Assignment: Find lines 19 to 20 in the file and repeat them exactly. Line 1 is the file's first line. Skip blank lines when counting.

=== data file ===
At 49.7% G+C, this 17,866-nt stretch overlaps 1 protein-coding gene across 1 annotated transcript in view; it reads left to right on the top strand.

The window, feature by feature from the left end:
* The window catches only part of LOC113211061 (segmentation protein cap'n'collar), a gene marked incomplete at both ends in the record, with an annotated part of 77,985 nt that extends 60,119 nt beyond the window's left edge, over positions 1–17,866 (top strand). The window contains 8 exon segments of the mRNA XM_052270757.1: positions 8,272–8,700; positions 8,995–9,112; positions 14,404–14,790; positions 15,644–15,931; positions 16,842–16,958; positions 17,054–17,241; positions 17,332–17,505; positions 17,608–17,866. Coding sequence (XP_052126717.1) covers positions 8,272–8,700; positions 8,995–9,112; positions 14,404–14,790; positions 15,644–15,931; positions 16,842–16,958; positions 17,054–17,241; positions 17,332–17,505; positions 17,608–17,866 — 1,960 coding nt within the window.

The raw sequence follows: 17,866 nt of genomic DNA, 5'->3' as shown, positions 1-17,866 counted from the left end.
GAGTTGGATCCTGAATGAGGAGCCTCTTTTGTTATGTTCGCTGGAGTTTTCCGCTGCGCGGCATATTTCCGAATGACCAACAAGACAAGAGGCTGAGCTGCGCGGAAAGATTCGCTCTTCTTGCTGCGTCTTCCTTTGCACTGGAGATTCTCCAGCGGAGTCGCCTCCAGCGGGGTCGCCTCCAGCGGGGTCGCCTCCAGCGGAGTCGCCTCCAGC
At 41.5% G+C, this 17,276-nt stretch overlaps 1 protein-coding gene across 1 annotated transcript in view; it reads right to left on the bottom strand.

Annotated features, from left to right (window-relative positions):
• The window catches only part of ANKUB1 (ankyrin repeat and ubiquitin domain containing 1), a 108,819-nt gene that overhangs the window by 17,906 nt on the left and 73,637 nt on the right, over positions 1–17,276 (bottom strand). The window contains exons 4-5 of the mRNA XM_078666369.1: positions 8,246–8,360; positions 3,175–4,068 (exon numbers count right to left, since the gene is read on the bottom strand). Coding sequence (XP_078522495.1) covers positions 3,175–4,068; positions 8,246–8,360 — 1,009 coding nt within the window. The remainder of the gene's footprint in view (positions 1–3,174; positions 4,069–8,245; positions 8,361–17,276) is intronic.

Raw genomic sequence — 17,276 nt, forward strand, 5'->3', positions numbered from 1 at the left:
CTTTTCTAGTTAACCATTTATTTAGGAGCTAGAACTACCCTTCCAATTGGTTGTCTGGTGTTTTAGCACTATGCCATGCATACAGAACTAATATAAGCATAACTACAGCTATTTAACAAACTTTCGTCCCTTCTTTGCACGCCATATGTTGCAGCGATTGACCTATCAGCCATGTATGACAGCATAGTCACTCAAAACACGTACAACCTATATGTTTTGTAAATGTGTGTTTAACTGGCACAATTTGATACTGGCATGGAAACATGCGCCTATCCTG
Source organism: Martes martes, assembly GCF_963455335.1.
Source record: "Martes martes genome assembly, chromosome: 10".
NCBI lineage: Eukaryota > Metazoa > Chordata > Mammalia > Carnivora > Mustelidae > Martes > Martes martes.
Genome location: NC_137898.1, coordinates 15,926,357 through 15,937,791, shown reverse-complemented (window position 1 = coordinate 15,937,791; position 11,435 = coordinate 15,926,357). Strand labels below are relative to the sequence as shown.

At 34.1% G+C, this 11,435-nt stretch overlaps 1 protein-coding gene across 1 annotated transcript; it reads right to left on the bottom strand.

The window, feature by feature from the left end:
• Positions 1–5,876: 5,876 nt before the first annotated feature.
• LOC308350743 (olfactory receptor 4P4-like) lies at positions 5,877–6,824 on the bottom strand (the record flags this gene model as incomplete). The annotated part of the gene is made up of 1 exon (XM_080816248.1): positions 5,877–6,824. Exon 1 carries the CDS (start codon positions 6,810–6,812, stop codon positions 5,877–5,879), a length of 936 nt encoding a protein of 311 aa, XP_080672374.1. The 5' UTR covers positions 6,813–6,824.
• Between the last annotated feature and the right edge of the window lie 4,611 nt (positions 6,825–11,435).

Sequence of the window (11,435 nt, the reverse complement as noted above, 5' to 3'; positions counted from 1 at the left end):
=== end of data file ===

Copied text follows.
• Between the last annotated feature and the right edge of the window lie 4,611 nt (positions 6,825–11,435).

Sequence of the window (11,435 nt, the reverse complement as noted above, 5' to 3'; positions counted from 1 at the left end):